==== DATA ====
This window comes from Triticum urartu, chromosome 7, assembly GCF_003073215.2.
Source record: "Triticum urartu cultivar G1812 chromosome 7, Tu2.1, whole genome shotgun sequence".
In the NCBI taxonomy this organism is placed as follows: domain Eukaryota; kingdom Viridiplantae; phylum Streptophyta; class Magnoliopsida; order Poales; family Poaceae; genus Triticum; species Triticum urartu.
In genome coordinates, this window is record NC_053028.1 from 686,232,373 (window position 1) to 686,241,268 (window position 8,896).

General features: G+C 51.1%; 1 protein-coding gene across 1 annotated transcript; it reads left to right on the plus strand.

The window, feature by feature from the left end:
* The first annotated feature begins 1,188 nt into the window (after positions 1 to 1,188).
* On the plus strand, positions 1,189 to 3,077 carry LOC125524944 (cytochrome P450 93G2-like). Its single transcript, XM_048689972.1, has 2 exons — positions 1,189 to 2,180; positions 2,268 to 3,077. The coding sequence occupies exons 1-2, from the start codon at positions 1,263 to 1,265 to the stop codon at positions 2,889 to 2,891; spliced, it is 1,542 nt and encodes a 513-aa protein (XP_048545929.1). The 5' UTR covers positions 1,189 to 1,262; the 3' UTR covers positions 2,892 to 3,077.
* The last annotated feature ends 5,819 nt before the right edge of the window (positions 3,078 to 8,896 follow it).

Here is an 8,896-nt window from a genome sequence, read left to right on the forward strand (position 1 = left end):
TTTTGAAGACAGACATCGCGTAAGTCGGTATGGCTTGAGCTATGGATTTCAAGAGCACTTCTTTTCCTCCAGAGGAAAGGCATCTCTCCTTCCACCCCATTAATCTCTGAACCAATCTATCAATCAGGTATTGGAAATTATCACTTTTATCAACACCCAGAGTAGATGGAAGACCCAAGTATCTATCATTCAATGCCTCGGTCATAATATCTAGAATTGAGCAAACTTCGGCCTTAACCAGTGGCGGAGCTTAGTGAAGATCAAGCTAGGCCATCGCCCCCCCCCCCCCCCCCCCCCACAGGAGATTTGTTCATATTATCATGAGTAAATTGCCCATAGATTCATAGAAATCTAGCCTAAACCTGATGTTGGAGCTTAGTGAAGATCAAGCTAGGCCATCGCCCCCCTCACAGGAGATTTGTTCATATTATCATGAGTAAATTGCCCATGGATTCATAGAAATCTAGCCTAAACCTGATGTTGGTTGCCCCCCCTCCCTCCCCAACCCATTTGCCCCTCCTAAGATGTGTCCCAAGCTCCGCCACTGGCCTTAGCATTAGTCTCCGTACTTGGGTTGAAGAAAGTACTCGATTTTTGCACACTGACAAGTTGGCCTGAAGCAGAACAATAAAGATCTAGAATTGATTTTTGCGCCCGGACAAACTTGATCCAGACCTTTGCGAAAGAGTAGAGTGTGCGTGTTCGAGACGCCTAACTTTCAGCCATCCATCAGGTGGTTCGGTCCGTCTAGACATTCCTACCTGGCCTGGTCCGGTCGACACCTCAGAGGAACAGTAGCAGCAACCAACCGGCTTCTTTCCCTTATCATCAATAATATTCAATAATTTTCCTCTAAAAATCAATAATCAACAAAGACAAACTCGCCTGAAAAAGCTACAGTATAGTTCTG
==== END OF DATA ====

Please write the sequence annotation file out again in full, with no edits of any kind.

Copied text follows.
This window comes from Triticum urartu, chromosome 7, assembly GCF_003073215.2.
Source record: "Triticum urartu cultivar G1812 chromosome 7, Tu2.1, whole genome shotgun sequence".
In the NCBI taxonomy this organism is placed as follows: domain Eukaryota; kingdom Viridiplantae; phylum Streptophyta; class Magnoliopsida; order Poales; family Poaceae; genus Triticum; species Triticum urartu.
In genome coordinates, this window is record NC_053028.1 from 686,232,373 (window position 1) to 686,241,268 (window position 8,896).

General features: G+C 51.1%; 1 protein-coding gene across 1 annotated transcript; it reads left to right on the plus strand.

The window, feature by feature from the left end:
* The first annotated feature begins 1,188 nt into the window (after positions 1 to 1,188).
* On the plus strand, positions 1,189 to 3,077 carry LOC125524944 (cytochrome P450 93G2-like). Its single transcript, XM_048689972.1, has 2 exons — positions 1,189 to 2,180; positions 2,268 to 3,077. The coding sequence occupies exons 1-2, from the start codon at positions 1,263 to 1,265 to the stop codon at positions 2,889 to 2,891; spliced, it is 1,542 nt and encodes a 513-aa protein (XP_048545929.1). The 5' UTR covers positions 1,189 to 1,262; the 3' UTR covers positions 2,892 to 3,077.
* The last annotated feature ends 5,819 nt before the right edge of the window (positions 3,078 to 8,896 follow it).

Here is an 8,896-nt window from a genome sequence, read left to right on the forward strand (position 1 = left end):
TTTTGAAGACAGACATCGCGTAAGTCGGTATGGCTTGAGCTATGGATTTCAAGAGCACTTCTTTTCCTCCAGAGGAAAGGCATCTCTCCTTCCACCCCATTAATCTCTGAACCAATCTATCAATCAGGTATTGGAAATTATCACTTTTATCAACACCCAGAGTAGATGGAAGACCCAAGTATCTATCATTCAATGCCTCGGTCATAATATCTAGAATTGAGCAAACTTCGGCCTTAACCAGTGGCGGAGCTTAGTGAAGATCAAGCTAGGCCATCGCCCCCCCCCCCCCCCCCCCCCACAGGAGATTTGTTCATATTATCATGAGTAAATTGCCCATAGATTCATAGAAATCTAGCCTAAACCTGATGTTGGAGCTTAGTGAAGATCAAGCTAGGCCATCGCCCCCCTCACAGGAGATTTGTTCATATTATCATGAGTAAATTGCCCATGGATTCATAGAAATCTAGCCTAAACCTGATGTTGGTTGCCCCCCCTCCCTCCCCAACCCATTTGCCCCTCCTAAGATGTGTCCCAAGCTCCGCCACTGGCCTTAGCATTAGTCTCCGTACTTGGGTTGAAGAAAGTACTCGATTTTTGCACACTGACAAGTTGGCCTGAAGCAGAACAATAAAGATCTAGAATTGATTTTTGCGCCCGGACAAACTTGATCCAGACCTTTGCGAAAGAGTAGAGTGTGCGTGTTCGAGACGCCTAACTTTCAGCCATCCATCAGGTGGTTCGGTCCGTCTAGACATTCCTACCTGGCCTGGTCCGGTCGACACCTCAGAGGAACAGTAGCAGCAACCAACCGGCTTCTTTCCCTTATCATCAATAATATTCAATAATTTTCCTCTAAAAATCAATAATCAACAAAGACAAACTCGCCTGAAAAAGCTACAGTATAGTTCTG